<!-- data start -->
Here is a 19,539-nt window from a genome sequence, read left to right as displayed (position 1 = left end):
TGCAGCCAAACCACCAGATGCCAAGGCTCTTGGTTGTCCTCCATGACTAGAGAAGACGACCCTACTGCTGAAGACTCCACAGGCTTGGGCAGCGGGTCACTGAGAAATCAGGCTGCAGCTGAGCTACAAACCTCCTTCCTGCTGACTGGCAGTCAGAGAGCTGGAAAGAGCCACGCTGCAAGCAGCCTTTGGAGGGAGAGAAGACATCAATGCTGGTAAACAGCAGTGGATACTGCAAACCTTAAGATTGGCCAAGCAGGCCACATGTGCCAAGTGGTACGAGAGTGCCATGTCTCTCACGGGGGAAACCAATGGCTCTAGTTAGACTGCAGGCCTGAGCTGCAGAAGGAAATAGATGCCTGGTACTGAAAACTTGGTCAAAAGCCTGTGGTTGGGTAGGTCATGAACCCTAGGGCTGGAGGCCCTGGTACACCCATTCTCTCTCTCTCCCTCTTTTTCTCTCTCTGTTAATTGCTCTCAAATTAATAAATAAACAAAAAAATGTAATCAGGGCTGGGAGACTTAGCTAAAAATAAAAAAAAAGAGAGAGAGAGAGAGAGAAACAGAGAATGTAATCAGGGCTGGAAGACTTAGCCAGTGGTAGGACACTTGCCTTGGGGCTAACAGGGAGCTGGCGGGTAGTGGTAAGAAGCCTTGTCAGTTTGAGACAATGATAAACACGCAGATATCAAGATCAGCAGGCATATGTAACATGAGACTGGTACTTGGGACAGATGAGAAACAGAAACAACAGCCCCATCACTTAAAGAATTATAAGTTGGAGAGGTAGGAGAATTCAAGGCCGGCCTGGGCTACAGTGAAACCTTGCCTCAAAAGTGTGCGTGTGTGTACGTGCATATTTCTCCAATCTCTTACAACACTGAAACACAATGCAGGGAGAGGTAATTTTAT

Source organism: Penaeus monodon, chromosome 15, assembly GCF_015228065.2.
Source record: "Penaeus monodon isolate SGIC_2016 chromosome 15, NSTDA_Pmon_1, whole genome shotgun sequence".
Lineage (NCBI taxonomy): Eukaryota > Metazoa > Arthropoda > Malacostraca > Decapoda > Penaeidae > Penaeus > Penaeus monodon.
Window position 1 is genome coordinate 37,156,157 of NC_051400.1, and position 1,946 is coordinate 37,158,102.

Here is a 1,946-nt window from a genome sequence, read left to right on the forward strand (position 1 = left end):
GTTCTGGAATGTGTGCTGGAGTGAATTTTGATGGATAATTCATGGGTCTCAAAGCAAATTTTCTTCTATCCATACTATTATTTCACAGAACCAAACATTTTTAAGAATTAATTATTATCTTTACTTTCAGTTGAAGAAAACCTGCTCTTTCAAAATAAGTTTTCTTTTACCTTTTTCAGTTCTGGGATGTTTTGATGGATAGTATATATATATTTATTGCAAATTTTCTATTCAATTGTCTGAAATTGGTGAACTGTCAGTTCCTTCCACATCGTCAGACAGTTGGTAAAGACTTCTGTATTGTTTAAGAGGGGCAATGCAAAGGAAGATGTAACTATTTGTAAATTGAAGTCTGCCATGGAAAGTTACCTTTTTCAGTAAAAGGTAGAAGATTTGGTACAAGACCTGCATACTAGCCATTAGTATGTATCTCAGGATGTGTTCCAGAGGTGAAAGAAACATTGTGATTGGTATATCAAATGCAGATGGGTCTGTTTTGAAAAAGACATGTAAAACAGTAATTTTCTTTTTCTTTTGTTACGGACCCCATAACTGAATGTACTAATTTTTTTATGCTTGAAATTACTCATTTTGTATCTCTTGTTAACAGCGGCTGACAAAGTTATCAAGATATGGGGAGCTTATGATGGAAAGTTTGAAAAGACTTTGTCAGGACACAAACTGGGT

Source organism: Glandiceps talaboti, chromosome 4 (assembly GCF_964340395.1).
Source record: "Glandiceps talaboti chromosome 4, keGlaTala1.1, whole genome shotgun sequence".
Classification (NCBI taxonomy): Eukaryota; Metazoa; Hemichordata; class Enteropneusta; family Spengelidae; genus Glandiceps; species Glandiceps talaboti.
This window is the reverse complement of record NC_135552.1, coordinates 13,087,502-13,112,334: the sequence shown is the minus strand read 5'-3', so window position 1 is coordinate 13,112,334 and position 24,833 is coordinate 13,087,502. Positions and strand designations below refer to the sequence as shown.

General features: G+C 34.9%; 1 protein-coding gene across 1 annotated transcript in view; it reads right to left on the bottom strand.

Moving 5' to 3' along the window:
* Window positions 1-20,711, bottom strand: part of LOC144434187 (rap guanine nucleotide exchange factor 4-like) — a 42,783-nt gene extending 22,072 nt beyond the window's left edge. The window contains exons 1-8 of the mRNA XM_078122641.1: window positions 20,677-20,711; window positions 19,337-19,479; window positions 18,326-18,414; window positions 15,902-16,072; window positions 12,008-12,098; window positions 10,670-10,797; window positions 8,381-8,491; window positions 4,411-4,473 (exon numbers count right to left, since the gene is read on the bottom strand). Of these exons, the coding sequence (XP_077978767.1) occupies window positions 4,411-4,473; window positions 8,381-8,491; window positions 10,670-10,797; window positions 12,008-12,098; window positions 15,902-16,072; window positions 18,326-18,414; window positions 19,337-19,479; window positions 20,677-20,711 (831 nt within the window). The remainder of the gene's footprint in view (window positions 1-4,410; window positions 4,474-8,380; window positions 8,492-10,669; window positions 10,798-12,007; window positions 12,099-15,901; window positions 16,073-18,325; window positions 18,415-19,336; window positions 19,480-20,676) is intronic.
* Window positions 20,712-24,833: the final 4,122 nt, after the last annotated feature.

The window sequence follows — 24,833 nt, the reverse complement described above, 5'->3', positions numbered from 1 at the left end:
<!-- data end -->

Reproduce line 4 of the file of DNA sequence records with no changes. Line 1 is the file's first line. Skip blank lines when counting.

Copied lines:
Source record: "Penaeus monodon isolate SGIC_2016 chromosome 15, NSTDA_Pmon_1, whole genome shotgun sequence".